Like iA Writer, FocusWriter is designed from the outset for distraction-free writing. The software is free, but you’re expected to make a donation if you use it.
When you first open the application you nothing, just blank light grey screen. Start typing and the text appears in black, 12-point Times New Roman. On a MacBook Air the characters are tiny, barely large enough to read.
You can change the font, type size, colour, background colour and the line spacing. To get to the controls you need to mouse to the top of the screen. Once there you can set up themes. Normally documents are stored as plain text. If you need to work with Microsoft Office users you can save as RTF.
FocusWriter is the most basic writing software in this round up, but it gets the job done.
Other Mac writing tools
A couple of people suggested Mars Edit from Red Sweater Software. Others suggested BBEdit. It could best be described as a text editor, which makes it useful for dealing with HTML or CSS.
For short writing jobs iA Writer is my clear favourite. I’m struggling to find the best tool for longer jobs. At the moment I waver between Word and Pages. Neither is completely satisfactory, neither is awful.
You’d think Apple would have the sense to make Windows iTunes a wonderful experience. So wonderful that it tempts Windows users to see what other software marvels Apple is capable of. So wonderful they consider dumping Windows and shifting to a Macintosh.
Either Apple isn’t bothered about using its software as a marketing tool, or its programmers are incapable of writing decent Windows code.
Because Windows iTunes has always been rubbish.
Windows iTunes still rubbish after all these years
Windows iTunes is rubbish. And it hasn’t improved over the years, It crashes, it fails, it loses stuff, it doesn’t sync properly. It leaves behind a trail of junk all over the Windows hard drive.
Sadly, iTunes remains a must have because it is the only official way to sync an iPod, iPhone or iPad to a PC.
Sure there are other ways to deal with music. But they are all just as flawed. I’m not sure there is an alternative for moving files and apps between a computer and an iPad.
Not only is the software awful, but Apple treats Windows customers with contempt. Support questions go unanswered. Long-standing problems, which to this non-developer look relatively trivial, go unfixed even when they are widely acknowledged.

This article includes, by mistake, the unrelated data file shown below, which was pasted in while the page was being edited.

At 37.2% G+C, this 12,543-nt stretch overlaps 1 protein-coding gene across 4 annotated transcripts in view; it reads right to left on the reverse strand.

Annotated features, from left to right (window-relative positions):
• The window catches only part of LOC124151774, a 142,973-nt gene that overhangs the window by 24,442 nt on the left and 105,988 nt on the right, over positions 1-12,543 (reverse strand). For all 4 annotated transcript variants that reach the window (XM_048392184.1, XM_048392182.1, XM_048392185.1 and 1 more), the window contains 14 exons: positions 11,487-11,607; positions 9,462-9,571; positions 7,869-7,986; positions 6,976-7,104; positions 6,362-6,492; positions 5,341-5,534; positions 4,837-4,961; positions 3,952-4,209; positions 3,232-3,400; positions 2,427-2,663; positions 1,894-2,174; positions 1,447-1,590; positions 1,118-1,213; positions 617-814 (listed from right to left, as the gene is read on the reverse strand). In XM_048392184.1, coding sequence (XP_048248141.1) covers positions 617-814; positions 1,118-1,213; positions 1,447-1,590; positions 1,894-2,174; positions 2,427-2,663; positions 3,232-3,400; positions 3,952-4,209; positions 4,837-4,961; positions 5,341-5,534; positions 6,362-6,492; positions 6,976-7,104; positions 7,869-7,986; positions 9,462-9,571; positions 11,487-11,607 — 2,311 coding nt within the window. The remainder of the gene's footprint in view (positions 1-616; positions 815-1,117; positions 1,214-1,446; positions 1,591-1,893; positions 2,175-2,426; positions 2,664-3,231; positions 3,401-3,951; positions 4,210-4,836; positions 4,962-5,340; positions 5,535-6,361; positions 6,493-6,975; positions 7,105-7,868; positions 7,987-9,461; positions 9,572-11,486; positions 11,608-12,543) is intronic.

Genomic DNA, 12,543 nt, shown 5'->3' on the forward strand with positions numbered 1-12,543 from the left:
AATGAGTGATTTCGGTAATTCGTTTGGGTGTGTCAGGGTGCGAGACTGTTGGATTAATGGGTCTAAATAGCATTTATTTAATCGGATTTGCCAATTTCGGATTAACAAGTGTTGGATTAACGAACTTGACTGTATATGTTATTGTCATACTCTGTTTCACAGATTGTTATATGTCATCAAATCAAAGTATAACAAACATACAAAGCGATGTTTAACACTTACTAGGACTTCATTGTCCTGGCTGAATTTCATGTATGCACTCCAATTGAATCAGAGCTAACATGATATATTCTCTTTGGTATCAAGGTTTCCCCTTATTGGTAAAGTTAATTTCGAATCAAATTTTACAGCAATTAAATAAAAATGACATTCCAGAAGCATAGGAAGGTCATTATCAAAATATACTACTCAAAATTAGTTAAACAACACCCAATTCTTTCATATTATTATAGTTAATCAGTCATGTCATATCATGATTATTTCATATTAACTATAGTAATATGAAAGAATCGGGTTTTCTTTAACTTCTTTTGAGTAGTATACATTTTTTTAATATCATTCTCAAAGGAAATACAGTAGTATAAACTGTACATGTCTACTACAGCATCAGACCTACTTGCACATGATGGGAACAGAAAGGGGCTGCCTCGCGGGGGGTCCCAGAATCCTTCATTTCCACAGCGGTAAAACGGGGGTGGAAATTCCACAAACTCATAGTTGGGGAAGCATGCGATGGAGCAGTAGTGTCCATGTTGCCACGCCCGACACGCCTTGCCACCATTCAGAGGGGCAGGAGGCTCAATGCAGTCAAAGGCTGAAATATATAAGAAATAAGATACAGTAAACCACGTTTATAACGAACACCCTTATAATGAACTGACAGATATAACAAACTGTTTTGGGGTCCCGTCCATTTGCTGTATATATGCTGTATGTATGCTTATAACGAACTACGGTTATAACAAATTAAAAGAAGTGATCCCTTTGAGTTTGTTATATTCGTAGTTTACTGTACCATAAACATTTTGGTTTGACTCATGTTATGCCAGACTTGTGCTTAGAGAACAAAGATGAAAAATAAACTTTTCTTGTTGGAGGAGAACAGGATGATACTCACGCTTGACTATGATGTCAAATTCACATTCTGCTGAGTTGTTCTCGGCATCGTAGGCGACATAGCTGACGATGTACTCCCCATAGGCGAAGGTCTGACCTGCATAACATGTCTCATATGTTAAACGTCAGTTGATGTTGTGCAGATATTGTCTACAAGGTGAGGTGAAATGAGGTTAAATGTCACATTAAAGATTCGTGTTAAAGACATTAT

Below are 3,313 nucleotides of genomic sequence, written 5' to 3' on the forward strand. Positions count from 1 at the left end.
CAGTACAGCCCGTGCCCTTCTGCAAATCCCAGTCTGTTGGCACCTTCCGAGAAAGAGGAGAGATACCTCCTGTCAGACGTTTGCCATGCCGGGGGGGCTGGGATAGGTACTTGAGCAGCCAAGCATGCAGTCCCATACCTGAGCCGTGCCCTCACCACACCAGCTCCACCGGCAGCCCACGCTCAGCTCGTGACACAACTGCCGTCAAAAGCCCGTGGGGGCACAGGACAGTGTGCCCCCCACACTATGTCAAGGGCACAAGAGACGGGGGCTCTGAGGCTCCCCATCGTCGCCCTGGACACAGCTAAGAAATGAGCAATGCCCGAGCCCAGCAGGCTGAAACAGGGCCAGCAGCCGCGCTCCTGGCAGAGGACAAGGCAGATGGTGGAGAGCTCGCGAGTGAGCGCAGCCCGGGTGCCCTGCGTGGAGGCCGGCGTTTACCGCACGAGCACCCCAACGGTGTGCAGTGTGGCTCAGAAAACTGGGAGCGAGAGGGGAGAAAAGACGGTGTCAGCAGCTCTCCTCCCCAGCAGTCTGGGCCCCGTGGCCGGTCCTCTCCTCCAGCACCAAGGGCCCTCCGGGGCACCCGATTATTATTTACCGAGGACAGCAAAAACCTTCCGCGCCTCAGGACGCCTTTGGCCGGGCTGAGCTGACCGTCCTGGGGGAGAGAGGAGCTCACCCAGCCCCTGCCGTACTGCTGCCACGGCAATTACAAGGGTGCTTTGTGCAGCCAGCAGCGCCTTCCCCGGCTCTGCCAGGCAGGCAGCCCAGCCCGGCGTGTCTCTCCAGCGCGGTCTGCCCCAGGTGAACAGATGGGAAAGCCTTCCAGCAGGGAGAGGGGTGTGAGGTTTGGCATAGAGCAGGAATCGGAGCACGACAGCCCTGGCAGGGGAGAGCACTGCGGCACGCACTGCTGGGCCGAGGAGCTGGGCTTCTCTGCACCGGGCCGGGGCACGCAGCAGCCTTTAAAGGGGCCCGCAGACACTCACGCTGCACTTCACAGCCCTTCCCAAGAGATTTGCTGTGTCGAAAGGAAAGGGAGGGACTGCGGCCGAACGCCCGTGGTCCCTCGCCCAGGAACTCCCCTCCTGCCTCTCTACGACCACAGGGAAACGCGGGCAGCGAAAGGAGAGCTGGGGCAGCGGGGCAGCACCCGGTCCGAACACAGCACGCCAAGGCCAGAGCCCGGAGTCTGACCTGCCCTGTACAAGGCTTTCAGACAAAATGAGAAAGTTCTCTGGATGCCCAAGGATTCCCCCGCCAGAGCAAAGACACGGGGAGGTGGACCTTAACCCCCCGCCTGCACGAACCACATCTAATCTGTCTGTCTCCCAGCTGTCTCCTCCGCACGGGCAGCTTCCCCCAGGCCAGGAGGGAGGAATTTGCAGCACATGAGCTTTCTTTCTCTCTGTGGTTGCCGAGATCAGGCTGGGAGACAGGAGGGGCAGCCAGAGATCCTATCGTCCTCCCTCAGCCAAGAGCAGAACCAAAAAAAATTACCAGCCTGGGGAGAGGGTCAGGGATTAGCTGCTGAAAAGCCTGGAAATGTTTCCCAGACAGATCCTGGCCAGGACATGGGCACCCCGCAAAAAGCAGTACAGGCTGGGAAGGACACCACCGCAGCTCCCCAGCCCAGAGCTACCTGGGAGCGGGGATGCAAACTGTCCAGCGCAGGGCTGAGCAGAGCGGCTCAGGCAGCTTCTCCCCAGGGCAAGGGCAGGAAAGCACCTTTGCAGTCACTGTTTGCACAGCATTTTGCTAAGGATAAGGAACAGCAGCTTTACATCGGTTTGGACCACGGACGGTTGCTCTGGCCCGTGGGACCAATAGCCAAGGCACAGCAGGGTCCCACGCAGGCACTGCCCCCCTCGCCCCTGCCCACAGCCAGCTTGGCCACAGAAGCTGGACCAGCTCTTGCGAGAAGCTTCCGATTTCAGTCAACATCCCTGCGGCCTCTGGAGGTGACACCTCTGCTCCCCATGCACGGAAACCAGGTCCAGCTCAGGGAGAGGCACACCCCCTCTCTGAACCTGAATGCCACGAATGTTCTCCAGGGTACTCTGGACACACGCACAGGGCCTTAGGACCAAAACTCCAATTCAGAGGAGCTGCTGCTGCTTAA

My latest problem is that I can’t install iTunes 11 on my Windows 8 desktop. One Twitter user told me not to bother – the older software is better anyway. Well maybe. But my iPad is an important work tool and I want to keep it up-to-date.
Not only will Windows iTunes 11 not install, but I can’t remove iTunes 10. When I attempted to remove the older program the uninstall failed. However that process also affected how the application works. I can no longer use my keyboard to control volume or to stopping files playing. Not a big thing, just more evidence that iTunes is broken.
My iPad links to an Apple Wireless Keyboard and runs iA Writer. This combination gives me the closest thing I’ve seen in 25 years of computing to an old-school manual typewriter.
For a journalist that’s a good thing.
Apple didn’t design the iPad with word processing in mind.
On its own the iPad is a poor writing tool. Although the larger on-screen keyboard makes for better typing than using a smartphone.
Yet here I am tapping away and loving the experience more than I have done since my last typewriter ribbon dried up back in the 1980s.
Have I taken leave of my senses?
Let me count the ways I love you
Three things make the iPad typewriter-like:
1. Radical simplicity.
The iPad, Apple’s Wireless Keyboard and iA Writer make for simple and distraction free writing.
There’s no mouse. That’s great because lifting hands off the keyboard to point and click is the number one cause of pain for old-school touch typists working on PCs.
Until you stop writing, the keyboard controls everything.
At the same time, the crisp serif text on a plain screen is the nearest thing to a type on a sheet of paper. Wonderful.
2. Text editor
iA Writer is a text editor. Not a word processor.
There’s nothing dancing on my screen. No pop-ups, no incoming email. At least not the way I’ve set things up.
It is just me and my words. The only word processor-like feature is the iPad’s built-in spell checker, which mainly stays out-of-the-way.